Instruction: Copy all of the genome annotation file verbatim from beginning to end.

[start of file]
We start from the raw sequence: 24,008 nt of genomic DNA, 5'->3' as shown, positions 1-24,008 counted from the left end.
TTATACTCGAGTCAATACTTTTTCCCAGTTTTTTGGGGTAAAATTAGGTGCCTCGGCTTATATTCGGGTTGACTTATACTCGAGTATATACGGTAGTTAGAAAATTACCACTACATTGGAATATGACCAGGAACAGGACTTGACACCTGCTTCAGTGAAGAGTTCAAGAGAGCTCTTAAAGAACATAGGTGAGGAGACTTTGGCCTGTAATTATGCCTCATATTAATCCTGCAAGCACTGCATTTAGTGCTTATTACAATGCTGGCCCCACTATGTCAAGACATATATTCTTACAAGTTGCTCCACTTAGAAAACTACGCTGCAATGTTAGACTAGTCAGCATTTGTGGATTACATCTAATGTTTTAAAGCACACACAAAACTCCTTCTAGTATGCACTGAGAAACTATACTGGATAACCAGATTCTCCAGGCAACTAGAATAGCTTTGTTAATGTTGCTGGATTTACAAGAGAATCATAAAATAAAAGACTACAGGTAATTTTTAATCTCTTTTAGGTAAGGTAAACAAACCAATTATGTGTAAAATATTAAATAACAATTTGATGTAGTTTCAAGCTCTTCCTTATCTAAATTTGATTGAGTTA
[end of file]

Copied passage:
We start from the raw sequence: 24,008 nt of genomic DNA, 5'->3' as shown, positions 1-24,008 counted from the left end.
TTATACTCGAGTCAATACTTTTTCCCAGTTTTTTGGGGTAAAATTAGGTGCCTCGGCTTATATTCGGGTTGACTTATACTCGAGTATATACGGTAGTTAGAAAATTACCACTACATTGGAATATGACCAGGAACAGGACTTGACACCTGCTTCAGTGAAGAGTTCAAGAGAGCTCTTAAAGAACATAGGTGAGGAGACTTTGGCCTGTAATTATGCCTCATATTAATCCTGCAAGCACTGCATTTAGTGCTTATTACAATGCTGGCCCCACTATGTCAAGACATATATTCTTACAAGTTGCTCCACTTAGAAAACTACGCTGCAATGTTAGACTAGTCAGCATTTGTGGATTACATCTAATGTTTTAAAGCACACACAAAACTCCTTCTAGTATGCACTGAGAAACTATACTGGATAACCAGATTCTCCAGGCAACTAGAATAGCTTTGTTAATGTTGCTGGATTTACAAGAGAATCATAAAATAAAAGACTACAGGTAATTTTTAATCTCTTTTAGGTAAGGTAAACAAACCAATTATGTGTAAAATATTAAATAACAATTTGATGTAGTTTCAAGCTCTTCCTTATCTAAATTTGATTGAGTTA